I couldn’t resist sharing this post (from another blog) with the M’bird community. I feel it rings a little too true as far as my life is concerned.
1. As a theological student, your aim is to accumulate opinions – as many as you can, and as fast as possible. (Exceptional students may acquire all their opinions within the first few weeks; others require an entire semester.) One of the best ways to collect opinions is to choose your theological group (“I shall be progressive,” or “I will be evangelical,” or “I am a Barthian”), then sign up to all the opinions usually associated with that social group. If at first you don’t feel much conviction for these new opinions, just be patient: within twelve months you will be a staunch advocate, and you’ll even be able to help new students acquire the same opinions.
2. At the earliest possible opportunity you should also form an opinion about your favourite theological discipline: that is, you should choose your specialisation. To communicate this choice to others, you should dismiss as trivial or irrelevant all other disciplines: the systematic theologian should teach herself to utter humorous remarks about the worth of “practical” theology, while the New Testament student should learn to hold forth emphatically on the dangers of systematic theology; and so on.
3. As far as possible, you should try to avoid all non-theological interests or pursuits. All your time and energy should be invested in reading important books and discussing important ideas. (Novels in particular should be avoided, as they are a notorious time-waster, and they furnish you with no new opinions.)
4. Every successful theological student must master the proper vocabulary. All theological conversations should be peppered with these termini technici (e.g. “Only a demythologised Barthian ontology can subvert the différance of postmodern theory and re-construe the analogia entis in terms of temporal mediation”). The less comprehensible and more sibylline the sentence uttered, the better. There are some stock-in-trade terms that are de rigueur (e.g. perichoresis, imago Dei, Heilsgeschichte, Bullsgeschichte), but the really outstanding student should find creative ways to deploy a wide range of foreign polysyllabic words. Phrases of Latin, Greek or German derivation are particularly prized. (Those of Hebrew of Syriac extraction should be used more sparingly – they are usually greeted with some puzzlement, or with cries of “Gesundheit!”)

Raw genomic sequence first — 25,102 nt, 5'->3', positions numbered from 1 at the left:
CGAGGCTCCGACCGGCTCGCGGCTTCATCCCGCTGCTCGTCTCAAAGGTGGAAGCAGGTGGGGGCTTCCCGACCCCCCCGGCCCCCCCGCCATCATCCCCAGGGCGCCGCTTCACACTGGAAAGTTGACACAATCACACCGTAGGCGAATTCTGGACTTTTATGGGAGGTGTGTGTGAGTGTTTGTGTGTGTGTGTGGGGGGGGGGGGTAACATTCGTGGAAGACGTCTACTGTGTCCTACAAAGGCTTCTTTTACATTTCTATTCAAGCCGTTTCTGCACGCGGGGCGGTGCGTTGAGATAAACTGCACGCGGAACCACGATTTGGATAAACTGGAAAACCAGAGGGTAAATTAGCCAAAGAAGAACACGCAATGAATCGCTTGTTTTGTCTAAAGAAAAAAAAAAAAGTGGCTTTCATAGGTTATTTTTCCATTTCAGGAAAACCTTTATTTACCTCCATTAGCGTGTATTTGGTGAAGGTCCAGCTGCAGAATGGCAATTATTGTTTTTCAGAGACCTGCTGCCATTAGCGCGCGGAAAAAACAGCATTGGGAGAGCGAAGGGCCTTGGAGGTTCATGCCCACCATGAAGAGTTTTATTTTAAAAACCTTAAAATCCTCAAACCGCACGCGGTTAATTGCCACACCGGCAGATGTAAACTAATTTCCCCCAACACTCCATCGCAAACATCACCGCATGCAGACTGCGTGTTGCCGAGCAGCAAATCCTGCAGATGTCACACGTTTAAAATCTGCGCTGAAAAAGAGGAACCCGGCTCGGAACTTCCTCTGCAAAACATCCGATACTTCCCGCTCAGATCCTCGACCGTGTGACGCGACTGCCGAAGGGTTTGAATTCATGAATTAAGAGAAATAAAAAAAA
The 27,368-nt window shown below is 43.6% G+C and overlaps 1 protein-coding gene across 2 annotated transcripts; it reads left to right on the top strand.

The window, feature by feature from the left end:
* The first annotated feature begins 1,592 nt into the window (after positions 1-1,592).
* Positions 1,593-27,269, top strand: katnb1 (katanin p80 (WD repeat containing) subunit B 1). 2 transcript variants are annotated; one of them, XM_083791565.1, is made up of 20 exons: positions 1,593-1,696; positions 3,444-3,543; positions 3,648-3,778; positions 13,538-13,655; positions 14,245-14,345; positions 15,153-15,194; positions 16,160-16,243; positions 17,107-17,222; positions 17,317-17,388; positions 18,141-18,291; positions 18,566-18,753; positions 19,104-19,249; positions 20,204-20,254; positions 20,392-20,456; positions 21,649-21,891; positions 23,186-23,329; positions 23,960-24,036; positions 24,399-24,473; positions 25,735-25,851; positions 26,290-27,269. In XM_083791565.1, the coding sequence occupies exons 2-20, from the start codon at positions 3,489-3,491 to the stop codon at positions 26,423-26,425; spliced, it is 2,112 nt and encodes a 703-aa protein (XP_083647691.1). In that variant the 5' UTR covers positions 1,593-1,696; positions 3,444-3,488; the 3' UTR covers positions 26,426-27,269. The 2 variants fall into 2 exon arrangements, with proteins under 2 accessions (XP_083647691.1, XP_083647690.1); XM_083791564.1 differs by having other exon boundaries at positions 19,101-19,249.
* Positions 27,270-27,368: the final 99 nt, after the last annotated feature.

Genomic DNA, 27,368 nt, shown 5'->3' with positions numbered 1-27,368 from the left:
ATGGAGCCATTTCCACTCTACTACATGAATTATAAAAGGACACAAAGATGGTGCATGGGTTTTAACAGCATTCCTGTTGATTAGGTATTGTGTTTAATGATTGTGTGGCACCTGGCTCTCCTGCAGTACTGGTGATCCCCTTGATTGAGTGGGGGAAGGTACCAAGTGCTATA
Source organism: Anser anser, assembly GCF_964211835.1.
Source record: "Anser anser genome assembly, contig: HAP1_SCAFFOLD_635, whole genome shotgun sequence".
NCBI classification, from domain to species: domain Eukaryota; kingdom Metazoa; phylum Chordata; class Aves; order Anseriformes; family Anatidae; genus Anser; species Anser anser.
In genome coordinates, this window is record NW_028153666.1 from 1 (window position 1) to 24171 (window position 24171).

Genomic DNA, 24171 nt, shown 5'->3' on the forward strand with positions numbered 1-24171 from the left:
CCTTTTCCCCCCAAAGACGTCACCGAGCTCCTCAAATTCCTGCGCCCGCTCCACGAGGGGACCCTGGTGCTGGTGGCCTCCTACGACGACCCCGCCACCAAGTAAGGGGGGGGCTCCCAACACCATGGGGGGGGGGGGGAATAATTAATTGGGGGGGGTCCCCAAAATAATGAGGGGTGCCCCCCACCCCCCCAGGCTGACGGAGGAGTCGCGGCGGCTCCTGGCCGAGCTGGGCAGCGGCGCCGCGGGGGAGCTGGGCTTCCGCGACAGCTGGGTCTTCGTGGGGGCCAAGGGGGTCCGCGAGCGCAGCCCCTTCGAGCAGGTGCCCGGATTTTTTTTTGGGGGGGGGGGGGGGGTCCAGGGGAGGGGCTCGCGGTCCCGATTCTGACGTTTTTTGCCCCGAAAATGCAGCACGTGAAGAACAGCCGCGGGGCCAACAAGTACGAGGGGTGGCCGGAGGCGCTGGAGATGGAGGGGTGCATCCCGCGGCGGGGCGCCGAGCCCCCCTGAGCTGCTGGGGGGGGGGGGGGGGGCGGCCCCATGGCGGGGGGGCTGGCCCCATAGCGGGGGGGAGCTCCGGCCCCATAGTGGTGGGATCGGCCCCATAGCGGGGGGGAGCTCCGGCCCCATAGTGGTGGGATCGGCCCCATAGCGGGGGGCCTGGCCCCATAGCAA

5. Now that you’re a theological student, you will discover that the world is filled with people who don’t share your new opinions. Every conversation should thus be viewed as an opportunity to persuade others of their simple-mindedness and to convert them to a better understanding. If you’re feeling shy about this, you should start by practising on your family and closest friends. And it’s not always necessary to engage in a full-blown discussion; at times a single Latin term or a knowing smirk is all that’s required to demolish another person’s argument.
6. Were you raised in a conservative Christian family? If so, your theological education provides you with the perfect opportunity for rebellion. The benefits of theological rebellion should not be underestimated: rejecting all your parents’ religious opinions allows you both to assert your independence and to imply that your parents are backward and naïve. In this respect, theological education can be every bit as effective as smoking cannabis or moving in with your boyfriend: but without all the bad smells.
7. Every true theologian is an avid collector of books. The day you became a theological student, you entered a race to amass a personal library larger and more impressive than those of your peers. Books should be acquired as quickly and as indiscriminately as possible; second-hand books are even better, since they give the appearance of having been read, which can save you a great deal of time.
8. When you are asked to preach in a parish, you should take the opportunity to display the advantages of theological education. Every good sermon should quote the words of some great theologian (a “great German theologian” is even better). And the phrase “the original Greek says…” should be used sparingly but effectively – perhaps just two or three times in a sermon.
9. The goal of theological education is a good career: preferably an academic career, although in some cases you might have to settle for pastoral ministry (or worse, just a regular job). It’s never too early to get your career on track: every essay, every conversation with a professor, every question you ask in class – these are the opportunities to show the professor how deeply you share their opinions, and how superior your own insights are to those of your classmates. In all circumstances you should revere, admire and emulate your professors. Even if they are neither wise nor virtuous, your goal is to become their perfect reflection, mirroring back to them their own opinions, preferences and prejudices. To show that you are the professor’s true protégé: this is the beginning of wisdom, and the bedrock of any good career.
10. Under no circumstances should you resort to old-fashioned pieties like daily prayer and Bible-reading. There are far too many important things to be thinking about, and far too many important things to be reading. (Church attendance is acceptable, however, since it gives you the opportunity of improving your pastor’s theological education.)